A person needs to be available to the auctioneer at all times. The auction should always start on time. If the auction will start when dinner is over, the catalog should say Auction following Dinner instead of 8:00 p.m. The reason being most people are time conscience and they sub-consciousiy get upset when things are late.
Somebody known to the majority of the group and has a sense of humor should be Master of Ceremonies. This will personalize your event and make it more fun for everyone. This could be a Mayor, Police or Fire Chief, DJ, News or Weather Person, or anyone else who can keep a crowd interested and entertained.
- Have the live auction bid forms prepared ahead of time, and available for the clerks.
- Start the live auction on time.
- Remind the Master of Ceremonies ten minutes before the close of each silent auction booth to announce the pending closing's.
- Avoid interrupting the auctioneer.
- Provide a slide show with at least one slide per live auction item. The slide should be a photograph rather than a written description of the item.
- Set up the cashiers in a well lit, spacious and secure area separate from the auction room.
- Arrange for free transportation for the inebriated.
- Provide delivery service of large auction purchases and have the auctioneer announce this service.
- Video tape the auction so next year you can show everybody what the auction looks, sounds and runs like. By video taping your event, you can critique your event a few days later when you have a chance to view it with an open mind.
- HAVE FUN!
Last Minute Suggestions
- Call your auctioneer the week prior to the auction. Send auctioneer your catalog as soon as it becomes available. See that it arrives before he departs for the auction.
- Provide the auctioneer with a written list of all duplicate items and minimum bids.
- Provide the auctioneer with all addenda to the catalog.
- Attach post-it notes in the catalog to give the auctioneer additional information, ie., minimum bids, duplicates, changes.
- Do not write in the catalog, underline or highlight words.
- Have an electrician check to see if you have enough power to the building for the lights, the sound system, and the cashier's equipment.
- Provide a lighted podium on the auctioneer's platform.
- Have adequate lighting.
- Have a superior sound system.
- If you have under 500 guests, place the auctioneer's platform against a long wall.
- Provide every guest and volunteer with a bidder number.
- Learn the enclosed "Critique Form".
- Have at least 4 merchandise handlers/"runners", available to bring live auction items to the auction platform at the moment of sale. Have replacements to relieve them.
- Distribute copies of the enclosed directions to their clerks, runners, spotters, lighting and sound technicians.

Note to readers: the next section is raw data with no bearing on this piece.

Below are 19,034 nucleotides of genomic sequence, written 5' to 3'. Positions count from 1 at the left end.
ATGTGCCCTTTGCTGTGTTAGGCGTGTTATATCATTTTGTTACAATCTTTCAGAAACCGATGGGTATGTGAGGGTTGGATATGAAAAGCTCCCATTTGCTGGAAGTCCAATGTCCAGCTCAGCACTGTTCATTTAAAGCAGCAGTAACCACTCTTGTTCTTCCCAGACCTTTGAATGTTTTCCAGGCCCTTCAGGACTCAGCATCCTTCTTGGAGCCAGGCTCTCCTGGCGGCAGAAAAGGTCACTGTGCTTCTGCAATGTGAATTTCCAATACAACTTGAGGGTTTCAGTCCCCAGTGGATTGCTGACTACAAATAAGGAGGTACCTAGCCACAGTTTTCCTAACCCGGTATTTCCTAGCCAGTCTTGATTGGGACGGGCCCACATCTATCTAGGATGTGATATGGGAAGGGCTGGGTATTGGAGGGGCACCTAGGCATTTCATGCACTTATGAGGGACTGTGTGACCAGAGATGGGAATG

- Have at least on bid spotter for every 40 quests. Have replacements available for relief.
- Equip each spotter with a whistle or wand.
- Schedule a meeting between the auctioneer and the professional sound technician one hour before the live auction is scheduled to begin.
- Schedule a meeting to occur 45 minutes prior to the auction, with the auctioneer, bid spotters, runners, clerks, and any supervisors.
- Have a table, chairs, and a lamp placed next to the auction platform for the clerks.
Your job is to locate bidders and get them to bid higher.
A minimum of one spotter per four tables (if possible) should be working at all times. In the event it will be an extensive auction, relief replacements for breaks should be available.
Wave your hand when you see a bid and point it in the general vicinity of your bidder. Hold your hand up till the auctioneer has recognized your bid and then drop it immediately. Raise it again only when you have a new high bid or bidder. Feel free to yell "yep" or "over here" when you get a bid.
Walk over and stand right next to your bidder. If you have two bidders, stand by one and keep your eye on the second, always looking for another possible bidder. If your first bidder drops out, keep an eye on him, but walk over to your second bidder and stand by him.
Do not lose sight of your bidder. The auctioneer may need your help to locate the buyer after he says "SOLD"!
Watch and Listen to the auctioneer to determine if you have the high bidder. If you are not sure, then let the auctioneer know by using body language that says, "Am I the high Bidder?" Do not raise your hand again unless you have a new higher bid.
Every time someone bids against your bidder, lean over and ask your bidder if he would like to bid again. Be a salesman and have fun with the bidders. Get them to bid one more time! Be polite, courteous, friendly, and SMILE!